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Sometimes Stretching Just Isn’t Enough!

Have you ever exercised so hard that you became sore over the next few days? Then wondered if you might have done something wrong. Well don’t worry if this has happened, you are most likely experiencing a case of delayed onset muscle soreness or more commonly known as DOMS. DOMS will usually become noticeable in the next few days after exercising or physically exerting yourself. The good news is there is something beneficial that you can use to make DOMS not as big of an issue. This beneficial thing is called self-myofascial release (SMR), which can be practiced using items such as a foam roller. Applying pressure to your sore or tender muscles for a period of time is what foam rollers and other SMR tools are used for. It is not always the most comfortable thing to do while sore but in the end can be quite rewarding. SMR can have an even greater affect than just static stretching due to it directly targeting certain muscles in your body. Studies have shown that using a foam roller after exercising can actually help decrease muscle soreness as well as improving performance. So not only will it benefit you by helping you control your pain, but it will also play a role in seeing improvements.

Foam rolling is a self-myofascial release (SMR) technique that is used to help release muscle tightness or trigger points. It is a way to take the soreness of your muscles into your own hands, by using different SMR tools. The nice thing about it is that fact that you can apply SMR to yourself and it is a way to alleviate your own pain symptoms. The main idea is to target or pin point the muscle that is sore by applying pressure from anywhere between 30 to 90 seconds, or until you feel a release in the muscle. At that point you can find another muscle group and target the tender spots there and so on. A common mistake people have with foam rolling is the actual rolling portion of it. Foam rolling is not meant to be constantly rolling over tender muscles, it is actually meant to target and apply pressure in a single spot. This way you are feeling a release in the muscle and decreasing the symptoms of DOMS.

In the end though what can this foam roller do for you? Foam rolling has been claimed to help with correcting muscular imbalances, alleviating muscle soreness, relieving joint stress, improving neuromuscular efficiency and as well as range of motion (ROM) (Behm, Button, Drinkwater and MacDonald 2014). So not only will it help with decreasing the symptoms of muscle soreness but it will also help with a variety of other things in your life. Whether that be correcting your posture or reducing pain, there are many beneficial reasons to using a foam roller. It correlates with so much more than just muscle soreness and it’s unfortunate that not everyone has had the opportunity to experience it.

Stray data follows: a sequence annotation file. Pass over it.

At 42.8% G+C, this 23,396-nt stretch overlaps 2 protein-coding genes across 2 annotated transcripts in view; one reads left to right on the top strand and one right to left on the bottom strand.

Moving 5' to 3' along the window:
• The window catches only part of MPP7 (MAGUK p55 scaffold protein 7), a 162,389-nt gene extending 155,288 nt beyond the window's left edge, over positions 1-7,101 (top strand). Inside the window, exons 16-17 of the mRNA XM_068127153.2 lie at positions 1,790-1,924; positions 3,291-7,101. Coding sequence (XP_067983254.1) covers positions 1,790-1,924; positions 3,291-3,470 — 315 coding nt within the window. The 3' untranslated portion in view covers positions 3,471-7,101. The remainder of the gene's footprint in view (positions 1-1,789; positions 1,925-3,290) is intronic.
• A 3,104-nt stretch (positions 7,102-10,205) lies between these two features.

You may be wondering if this foam-rolling thing is a fad or is it actually something to look into. In reality there is so much science-based information behind SMR that it can be used for years and years to come and people will continue to experience these effects. It is not something that will just pass through and then never be spoken of again. When looking at what research has been used to justify this there are many studies out there that have tested if foam rolling should be used as a recovery tool after physical exercise. In one study it was deemed foam rolling was beneficial in improving dynamic movement, percent muscle activation, and both passive and dynamic range of motion (Behm 2014). This was based off of a series of tests primarily associated with DOMS. Therefore it is not something that just became popular over night, it is a tool that has been tested and has proven its success.

You may have started to notice that all of this information came from just the simple question if you “have ever exercise so hard that you became sore over the next few days?” The reason being is that foam rolling is a great tool to know how to use and is something a lot of people are not aware of. Even if it’s not just for decreasing the effects of DOMS, foam rollers can give so much more than just that. That is why it is not just a trend or a fad, it is scientifically proven to improve performance, range of motion, muscle tightness, etc. That is why it is becoming more well known and taking on a bigger role in the fitness industry. So if you are looking at being able to manage your own muscles soreness this could be a solution for you.

 

By: Katarina Annich

Reference:

Behm, D. G., Button, D. C., Drinkwater, E. J., and MacDonald, G. Z. (2014). Foam rolling as a recovery tool after an intense bout of physical activity. Med Sci Sports Exerc46(1), 131-142

 

 

 

 

 

 

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